Friday, May 21, 2010

Remembering the Joy When the Market is "Grim"

As a current Ph.D. candidate in American history I often feel that the air is filled with dire news. Having a J.D. gives me greater security, but pursuing any type of academic job now is a risk, which is why I sometimes get well-meaning emails titled "depressing article you might want to read." They forward things like this Chronicle of Higher Education piece on how “[g]raduate school in the humanities is a trap,” this LHB post on the “grim” job market for history Ph.D.s., and this Volokh discussion of the "awful" entry-level law market. As long as I don't smell schadenfreude, I don't mind. I applaud those who seek to give honest counsel to current and prospective graduate students. But this post is not about the many reasons to be cautious, pragmatic, and anxious. Rather, it’s about the joy of doing historical work and the reason I hope to keep at it.
A few weeks ago, I received a different sort of email. The subject line was “Flemming v. Nestor,” the name of a little known Supreme Court case that I wrote about in a 2008 article. The sender was a stranger to me. The message made me smile all day long. In fact, after pausing to consider whether it was a cruel joke (on April Fool’s Day, a devious friend convinced me that he had been stabbed and needed me to call his mom), I’ve been smiling ever since.
The email was from a relative of Barbara Nestor, a feisty radical who was married to the Nestor (Fedya) of the case’s title. Drawing on a terrific oral history that I found at the Virtual Oral/Aural History Archive, I was able to include in the article lots of details about the Nestors’ lives: Barbara’s efforts to school her children in labor history, Fedya’s dreams of becoming a great inventor, the difficulty of finding a lawyer to take Fedya’s case (after immigration officials deported him for his political affiliations, the Social Security Administration refused to pay out his accrued Social Security benefits; a lawyer willing to challenge such an action, even as McCarthyism waned, was hard to come by). This relative of Barbara’s wrote to thank me for giving context to the case and for bringing this family story – which she had heard only in bits and pieces – back to life. She also shared with me her recollections of Barbara, a woman who had come to feel like my own lovable and eccentric relative. She closed her email with her take on the point of the article: that through the law, the lives of ordinary people can shape our future.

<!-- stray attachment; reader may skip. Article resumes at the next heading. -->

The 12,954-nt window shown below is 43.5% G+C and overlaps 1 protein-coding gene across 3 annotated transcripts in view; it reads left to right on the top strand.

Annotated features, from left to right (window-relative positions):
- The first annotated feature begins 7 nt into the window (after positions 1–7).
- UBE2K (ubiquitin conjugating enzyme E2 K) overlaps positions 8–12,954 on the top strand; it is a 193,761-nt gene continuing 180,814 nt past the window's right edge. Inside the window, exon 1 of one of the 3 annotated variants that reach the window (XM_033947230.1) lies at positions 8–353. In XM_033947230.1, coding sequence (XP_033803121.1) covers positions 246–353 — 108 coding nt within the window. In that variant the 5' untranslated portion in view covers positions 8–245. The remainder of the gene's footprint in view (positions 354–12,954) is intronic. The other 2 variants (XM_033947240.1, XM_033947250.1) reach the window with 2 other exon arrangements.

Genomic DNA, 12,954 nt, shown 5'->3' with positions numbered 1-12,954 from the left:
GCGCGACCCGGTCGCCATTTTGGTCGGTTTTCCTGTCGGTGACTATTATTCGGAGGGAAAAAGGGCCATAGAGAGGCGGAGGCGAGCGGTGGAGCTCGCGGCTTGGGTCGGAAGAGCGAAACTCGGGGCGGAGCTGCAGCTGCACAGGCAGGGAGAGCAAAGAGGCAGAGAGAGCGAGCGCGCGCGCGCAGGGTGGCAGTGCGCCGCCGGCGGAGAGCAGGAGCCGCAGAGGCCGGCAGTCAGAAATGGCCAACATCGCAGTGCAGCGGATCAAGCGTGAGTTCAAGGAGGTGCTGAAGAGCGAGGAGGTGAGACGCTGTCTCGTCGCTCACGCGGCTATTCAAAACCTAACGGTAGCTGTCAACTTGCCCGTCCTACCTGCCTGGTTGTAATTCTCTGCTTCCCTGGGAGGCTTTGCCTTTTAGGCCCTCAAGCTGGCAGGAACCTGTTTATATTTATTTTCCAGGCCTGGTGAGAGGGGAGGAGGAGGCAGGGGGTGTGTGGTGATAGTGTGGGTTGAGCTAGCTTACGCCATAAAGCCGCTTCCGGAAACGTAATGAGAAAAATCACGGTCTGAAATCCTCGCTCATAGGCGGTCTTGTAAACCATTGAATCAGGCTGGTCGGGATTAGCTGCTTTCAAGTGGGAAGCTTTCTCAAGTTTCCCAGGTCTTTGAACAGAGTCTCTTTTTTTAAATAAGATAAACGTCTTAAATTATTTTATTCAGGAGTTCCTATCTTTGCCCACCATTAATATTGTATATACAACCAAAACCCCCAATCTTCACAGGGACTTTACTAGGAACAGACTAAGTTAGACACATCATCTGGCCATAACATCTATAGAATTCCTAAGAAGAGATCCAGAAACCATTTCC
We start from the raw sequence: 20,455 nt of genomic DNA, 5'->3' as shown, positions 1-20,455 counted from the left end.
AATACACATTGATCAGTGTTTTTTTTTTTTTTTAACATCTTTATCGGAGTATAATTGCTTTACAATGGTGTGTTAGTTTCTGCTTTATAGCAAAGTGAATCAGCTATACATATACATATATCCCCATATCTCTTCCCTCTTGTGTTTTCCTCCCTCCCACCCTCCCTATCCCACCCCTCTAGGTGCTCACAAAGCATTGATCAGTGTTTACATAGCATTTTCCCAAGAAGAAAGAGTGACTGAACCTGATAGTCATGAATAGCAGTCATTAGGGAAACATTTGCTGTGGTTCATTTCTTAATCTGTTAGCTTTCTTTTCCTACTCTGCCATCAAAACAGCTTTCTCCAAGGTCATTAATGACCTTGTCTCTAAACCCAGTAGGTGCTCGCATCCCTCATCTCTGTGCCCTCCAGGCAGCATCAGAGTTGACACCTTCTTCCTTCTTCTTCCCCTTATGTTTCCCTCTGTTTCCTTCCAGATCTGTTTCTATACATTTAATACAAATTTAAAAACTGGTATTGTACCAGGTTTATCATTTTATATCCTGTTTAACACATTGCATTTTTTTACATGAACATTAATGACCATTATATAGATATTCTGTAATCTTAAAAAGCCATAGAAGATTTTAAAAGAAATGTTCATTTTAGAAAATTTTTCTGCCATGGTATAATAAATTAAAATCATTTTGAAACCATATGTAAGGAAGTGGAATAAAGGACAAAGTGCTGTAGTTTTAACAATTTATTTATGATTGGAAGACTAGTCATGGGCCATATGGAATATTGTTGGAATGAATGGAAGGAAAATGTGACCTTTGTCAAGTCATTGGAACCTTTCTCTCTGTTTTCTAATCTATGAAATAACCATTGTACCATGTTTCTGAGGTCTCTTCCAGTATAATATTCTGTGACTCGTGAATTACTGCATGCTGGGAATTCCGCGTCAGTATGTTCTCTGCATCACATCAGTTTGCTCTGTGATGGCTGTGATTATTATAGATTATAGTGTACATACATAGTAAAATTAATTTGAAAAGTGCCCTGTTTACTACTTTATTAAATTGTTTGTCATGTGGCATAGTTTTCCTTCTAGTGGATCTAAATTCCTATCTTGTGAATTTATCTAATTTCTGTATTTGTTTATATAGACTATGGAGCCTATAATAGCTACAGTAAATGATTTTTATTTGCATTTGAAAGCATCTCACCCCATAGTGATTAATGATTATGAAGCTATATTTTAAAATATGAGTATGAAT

This message was significant to me on several levels. First, it affirmed my belief in writing accessibly. As academics, we should write for one another; we should develop ideas that are subtle and complex. But I like to think, as I toil over this dissertation, that we can engage non-specialists, too. Second, the email made me appreciate Wikipedia. Professors are understandably wary of students' heavy reliance on this source, and many observers have noted problems with the “wiki” method, but the website is an important gateway. The author of this email found my article through a Wikipedia link, and thankfully – another point to ponder – the Law and History Review made my article free and accessible to her (via History Cooperative).
Most important, the email helped me remember why I chose this path, despite the uncertainty. To me, the best part about writing history is not, as we sometimes joke, that dead people don’t talk back. It is that sometimes, somehow, they do.

What keeps you all going?
Image credits: Dorothy Healey, Barbara Nestor's daughter